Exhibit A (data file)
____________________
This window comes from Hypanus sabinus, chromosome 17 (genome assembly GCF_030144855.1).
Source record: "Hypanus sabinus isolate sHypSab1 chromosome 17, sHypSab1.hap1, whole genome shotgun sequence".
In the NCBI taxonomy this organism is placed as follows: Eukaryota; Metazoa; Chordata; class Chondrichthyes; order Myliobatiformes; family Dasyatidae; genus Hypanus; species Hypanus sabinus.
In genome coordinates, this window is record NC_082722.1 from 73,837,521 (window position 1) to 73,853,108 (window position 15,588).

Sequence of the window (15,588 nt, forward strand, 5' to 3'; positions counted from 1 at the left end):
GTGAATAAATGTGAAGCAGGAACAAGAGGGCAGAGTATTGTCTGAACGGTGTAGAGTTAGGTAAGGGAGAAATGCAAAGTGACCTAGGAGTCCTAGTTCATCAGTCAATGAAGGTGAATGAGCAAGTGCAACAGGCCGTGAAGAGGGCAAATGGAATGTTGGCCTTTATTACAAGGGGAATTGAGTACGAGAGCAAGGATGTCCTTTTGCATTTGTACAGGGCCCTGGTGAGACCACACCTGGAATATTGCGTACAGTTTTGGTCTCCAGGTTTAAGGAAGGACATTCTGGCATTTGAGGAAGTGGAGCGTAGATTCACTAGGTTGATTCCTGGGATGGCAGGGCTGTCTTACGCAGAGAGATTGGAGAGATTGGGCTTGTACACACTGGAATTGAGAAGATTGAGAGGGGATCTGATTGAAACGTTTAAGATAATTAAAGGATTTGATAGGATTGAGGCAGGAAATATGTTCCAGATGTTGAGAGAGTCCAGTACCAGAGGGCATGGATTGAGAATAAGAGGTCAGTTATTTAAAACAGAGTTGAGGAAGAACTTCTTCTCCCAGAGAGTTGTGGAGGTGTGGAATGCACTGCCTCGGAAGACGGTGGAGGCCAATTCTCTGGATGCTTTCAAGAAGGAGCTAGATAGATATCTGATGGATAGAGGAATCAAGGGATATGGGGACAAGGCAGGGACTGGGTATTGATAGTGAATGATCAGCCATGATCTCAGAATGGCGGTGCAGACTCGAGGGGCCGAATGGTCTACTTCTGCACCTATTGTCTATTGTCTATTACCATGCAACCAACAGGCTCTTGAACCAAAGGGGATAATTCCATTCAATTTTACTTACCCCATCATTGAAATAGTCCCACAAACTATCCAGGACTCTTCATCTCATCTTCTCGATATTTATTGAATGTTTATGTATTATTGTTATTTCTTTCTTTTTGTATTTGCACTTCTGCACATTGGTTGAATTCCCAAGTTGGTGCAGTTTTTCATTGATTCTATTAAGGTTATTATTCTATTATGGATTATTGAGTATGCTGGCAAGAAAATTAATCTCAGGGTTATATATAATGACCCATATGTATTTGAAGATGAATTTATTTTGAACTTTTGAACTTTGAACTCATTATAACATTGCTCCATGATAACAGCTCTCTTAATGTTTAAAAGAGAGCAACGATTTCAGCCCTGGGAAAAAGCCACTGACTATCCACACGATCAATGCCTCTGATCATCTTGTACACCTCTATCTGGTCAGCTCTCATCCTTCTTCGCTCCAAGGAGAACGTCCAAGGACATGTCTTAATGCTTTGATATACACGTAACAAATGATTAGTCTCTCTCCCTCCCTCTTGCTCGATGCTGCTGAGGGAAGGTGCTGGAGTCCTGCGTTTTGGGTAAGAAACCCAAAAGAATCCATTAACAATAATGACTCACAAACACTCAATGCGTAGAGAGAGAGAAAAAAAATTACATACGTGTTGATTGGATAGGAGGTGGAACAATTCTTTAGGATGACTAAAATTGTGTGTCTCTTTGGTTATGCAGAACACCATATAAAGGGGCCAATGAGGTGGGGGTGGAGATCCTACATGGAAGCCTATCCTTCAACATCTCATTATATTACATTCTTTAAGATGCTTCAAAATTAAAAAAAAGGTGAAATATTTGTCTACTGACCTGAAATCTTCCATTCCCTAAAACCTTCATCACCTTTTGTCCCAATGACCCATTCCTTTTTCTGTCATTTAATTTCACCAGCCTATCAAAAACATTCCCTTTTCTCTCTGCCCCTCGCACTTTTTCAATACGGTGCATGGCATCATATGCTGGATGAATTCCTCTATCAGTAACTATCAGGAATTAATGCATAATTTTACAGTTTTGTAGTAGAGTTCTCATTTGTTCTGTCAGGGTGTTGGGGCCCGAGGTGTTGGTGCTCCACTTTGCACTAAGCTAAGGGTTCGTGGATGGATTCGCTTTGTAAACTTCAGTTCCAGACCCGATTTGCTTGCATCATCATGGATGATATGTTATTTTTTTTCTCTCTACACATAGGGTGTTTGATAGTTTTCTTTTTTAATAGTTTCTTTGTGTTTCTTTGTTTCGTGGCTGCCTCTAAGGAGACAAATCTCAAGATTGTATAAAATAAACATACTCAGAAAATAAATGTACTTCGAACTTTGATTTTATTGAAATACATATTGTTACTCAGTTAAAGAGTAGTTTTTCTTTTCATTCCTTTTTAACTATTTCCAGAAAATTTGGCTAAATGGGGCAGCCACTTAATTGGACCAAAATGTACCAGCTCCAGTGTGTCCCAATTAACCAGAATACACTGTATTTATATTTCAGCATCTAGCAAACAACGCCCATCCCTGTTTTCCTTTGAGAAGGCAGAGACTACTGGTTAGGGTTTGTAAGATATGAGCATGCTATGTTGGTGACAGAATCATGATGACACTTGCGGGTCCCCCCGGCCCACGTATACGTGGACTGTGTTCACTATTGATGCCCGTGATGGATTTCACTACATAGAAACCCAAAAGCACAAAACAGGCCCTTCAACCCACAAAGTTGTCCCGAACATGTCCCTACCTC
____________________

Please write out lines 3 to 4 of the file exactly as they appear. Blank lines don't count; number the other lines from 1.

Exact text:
In the NCBI taxonomy this organism is placed as follows: Eukaryota; Metazoa; Chordata; class Chondrichthyes; order Myliobatiformes; family Dasyatidae; genus Hypanus; species Hypanus sabinus.
In genome coordinates, this window is record NC_082722.1 from 73,837,521 (window position 1) to 73,853,108 (window position 15,588).